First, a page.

Costa Rica originated the concept of ecotourism -- the idea of using sustainable tourism both as an effective form of environmental education and an economic alternative to deforestation. Our ecotourism will focus on the coffeelands and the people who sustain and are sustained by coffee. We will also visit volcanoes and learn about their connection to coffee. Part of our visit will be hosted by the Bribri indigenous community.

This course is offered mainly for undergraduate credit, but I will work with graduate students in any discipline to develop extra learning activities for graduate credit. Credits transfer easily from BSU to other institutions, and I have nearly always had at least one student from another university in this course.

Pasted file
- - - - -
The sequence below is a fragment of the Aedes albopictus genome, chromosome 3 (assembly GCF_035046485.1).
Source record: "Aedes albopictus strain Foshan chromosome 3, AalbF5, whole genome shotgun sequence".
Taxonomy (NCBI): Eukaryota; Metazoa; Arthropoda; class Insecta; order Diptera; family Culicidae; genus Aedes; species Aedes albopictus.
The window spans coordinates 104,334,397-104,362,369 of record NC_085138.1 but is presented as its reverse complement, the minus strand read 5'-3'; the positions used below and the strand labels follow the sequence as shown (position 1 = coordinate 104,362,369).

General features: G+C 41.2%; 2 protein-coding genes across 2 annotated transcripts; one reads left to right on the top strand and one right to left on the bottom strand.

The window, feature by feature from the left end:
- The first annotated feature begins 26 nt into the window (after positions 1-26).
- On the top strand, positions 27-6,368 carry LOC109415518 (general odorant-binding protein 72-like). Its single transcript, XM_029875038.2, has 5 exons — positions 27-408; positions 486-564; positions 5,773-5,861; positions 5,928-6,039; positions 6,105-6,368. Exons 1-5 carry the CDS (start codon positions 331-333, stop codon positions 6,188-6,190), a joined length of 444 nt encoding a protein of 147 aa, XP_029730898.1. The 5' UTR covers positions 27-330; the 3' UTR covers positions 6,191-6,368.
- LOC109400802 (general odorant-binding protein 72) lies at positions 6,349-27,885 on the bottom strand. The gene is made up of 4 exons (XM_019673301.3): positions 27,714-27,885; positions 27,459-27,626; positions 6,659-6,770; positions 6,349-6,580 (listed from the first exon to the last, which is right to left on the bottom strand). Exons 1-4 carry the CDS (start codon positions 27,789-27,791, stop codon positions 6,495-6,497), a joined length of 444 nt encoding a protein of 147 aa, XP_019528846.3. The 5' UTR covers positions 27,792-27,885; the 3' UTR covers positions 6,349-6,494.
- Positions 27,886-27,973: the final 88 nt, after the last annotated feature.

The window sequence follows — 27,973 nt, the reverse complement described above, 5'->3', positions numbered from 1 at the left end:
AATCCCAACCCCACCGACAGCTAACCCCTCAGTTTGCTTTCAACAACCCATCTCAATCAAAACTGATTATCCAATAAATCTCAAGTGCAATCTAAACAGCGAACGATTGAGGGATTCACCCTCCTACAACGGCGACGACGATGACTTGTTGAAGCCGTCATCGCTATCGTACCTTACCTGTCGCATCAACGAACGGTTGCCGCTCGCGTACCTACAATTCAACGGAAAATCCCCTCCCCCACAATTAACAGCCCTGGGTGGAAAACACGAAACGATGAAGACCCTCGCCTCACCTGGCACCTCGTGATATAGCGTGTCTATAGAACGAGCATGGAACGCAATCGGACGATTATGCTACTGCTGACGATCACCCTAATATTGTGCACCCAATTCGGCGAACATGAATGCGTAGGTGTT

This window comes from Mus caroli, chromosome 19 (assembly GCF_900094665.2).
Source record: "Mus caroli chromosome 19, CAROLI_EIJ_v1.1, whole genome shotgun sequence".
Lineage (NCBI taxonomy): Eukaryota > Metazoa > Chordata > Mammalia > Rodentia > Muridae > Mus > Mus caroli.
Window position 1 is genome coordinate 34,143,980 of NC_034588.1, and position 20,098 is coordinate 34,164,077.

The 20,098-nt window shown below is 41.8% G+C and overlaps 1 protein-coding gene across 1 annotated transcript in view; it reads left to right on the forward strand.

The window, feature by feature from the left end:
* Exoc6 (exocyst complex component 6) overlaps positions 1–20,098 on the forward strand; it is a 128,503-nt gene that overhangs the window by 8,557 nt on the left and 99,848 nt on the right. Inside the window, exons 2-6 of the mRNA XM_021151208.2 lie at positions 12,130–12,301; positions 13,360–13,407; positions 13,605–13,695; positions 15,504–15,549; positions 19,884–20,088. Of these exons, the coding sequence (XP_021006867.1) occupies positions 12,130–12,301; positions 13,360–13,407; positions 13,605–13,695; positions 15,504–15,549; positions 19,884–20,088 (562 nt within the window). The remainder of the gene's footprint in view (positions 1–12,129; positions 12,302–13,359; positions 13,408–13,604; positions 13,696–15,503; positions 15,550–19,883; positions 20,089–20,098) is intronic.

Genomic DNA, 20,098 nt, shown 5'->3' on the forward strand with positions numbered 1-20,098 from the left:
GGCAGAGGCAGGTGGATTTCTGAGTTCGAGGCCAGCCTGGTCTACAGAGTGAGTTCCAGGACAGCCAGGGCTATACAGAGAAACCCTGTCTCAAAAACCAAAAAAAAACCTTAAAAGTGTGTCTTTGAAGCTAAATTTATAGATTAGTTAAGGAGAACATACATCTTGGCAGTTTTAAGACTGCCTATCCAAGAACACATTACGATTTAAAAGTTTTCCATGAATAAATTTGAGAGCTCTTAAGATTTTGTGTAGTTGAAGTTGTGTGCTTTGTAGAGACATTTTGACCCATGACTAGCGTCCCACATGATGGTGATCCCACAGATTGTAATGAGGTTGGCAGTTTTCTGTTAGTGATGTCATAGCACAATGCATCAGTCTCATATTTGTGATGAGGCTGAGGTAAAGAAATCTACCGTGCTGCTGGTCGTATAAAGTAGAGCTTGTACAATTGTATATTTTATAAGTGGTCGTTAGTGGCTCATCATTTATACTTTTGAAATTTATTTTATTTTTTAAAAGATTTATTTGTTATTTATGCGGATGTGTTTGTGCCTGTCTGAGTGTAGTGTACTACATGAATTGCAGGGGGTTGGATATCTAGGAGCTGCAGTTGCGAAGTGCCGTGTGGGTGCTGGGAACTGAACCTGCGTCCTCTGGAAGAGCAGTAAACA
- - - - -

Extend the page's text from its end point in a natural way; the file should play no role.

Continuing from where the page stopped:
Also note that BSU undergraduates can take this for credit even if they have already completed GEOG 295 in Nicaragua. Much of the content will be similar, but each country in coffeelands is unique!

Applications are due September 27, 2018. Applications, syllabus, and other details are at
 BSU Study Abroad.

Back Story:

Those who know me know that the coffeelands of Nicaragua have become a second home since I first visited in 2006. Over 100 students have made the journey with me, and since 2009 all of those trips have been led by Matagalpa Tours, . All of the MT guides share my passion for experiential learning through the medium of coffee, and they will be bringing that same expertise to this journey.
Sadly -- for reasons I detail under the #sosnicaragua tag on my main blog and social media -- we cannot go to Nicaragua for the foreseeable future, but ecotourism and coffee in Costa Rica are legendary, so this will be an equally rewarding experience.